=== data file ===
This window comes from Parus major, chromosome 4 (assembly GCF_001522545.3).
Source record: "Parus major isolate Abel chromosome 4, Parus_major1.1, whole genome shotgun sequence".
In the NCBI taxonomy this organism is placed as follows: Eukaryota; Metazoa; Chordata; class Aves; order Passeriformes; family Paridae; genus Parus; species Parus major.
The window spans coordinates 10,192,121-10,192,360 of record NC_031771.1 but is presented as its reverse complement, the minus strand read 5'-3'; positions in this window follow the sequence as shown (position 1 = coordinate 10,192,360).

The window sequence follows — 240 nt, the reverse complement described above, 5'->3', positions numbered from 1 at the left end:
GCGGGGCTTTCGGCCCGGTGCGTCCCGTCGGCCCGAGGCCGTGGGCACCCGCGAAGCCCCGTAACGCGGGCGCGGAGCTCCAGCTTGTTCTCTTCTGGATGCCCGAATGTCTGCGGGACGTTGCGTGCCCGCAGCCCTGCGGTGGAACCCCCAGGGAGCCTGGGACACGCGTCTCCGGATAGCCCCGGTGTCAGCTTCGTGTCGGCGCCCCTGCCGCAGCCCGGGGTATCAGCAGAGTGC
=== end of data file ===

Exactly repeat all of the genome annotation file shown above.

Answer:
This window comes from Parus major, chromosome 4 (assembly GCF_001522545.3).
Source record: "Parus major isolate Abel chromosome 4, Parus_major1.1, whole genome shotgun sequence".
In the NCBI taxonomy this organism is placed as follows: Eukaryota; Metazoa; Chordata; class Aves; order Passeriformes; family Paridae; genus Parus; species Parus major.
The window spans coordinates 10,192,121-10,192,360 of record NC_031771.1 but is presented as its reverse complement, the minus strand read 5'-3'; positions in this window follow the sequence as shown (position 1 = coordinate 10,192,360).

The window sequence follows — 240 nt, the reverse complement described above, 5'->3', positions numbered from 1 at the left end:
GCGGGGCTTTCGGCCCGGTGCGTCCCGTCGGCCCGAGGCCGTGGGCACCCGCGAAGCCCCGTAACGCGGGCGCGGAGCTCCAGCTTGTTCTCTTCTGGATGCCCGAATGTCTGCGGGACGTTGCGTGCCCGCAGCCCTGCGGTGGAACCCCCAGGGAGCCTGGGACACGCGTCTCCGGATAGCCCCGGTGTCAGCTTCGTGTCGGCGCCCCTGCCGCAGCCCGGGGTATCAGCAGAGTGC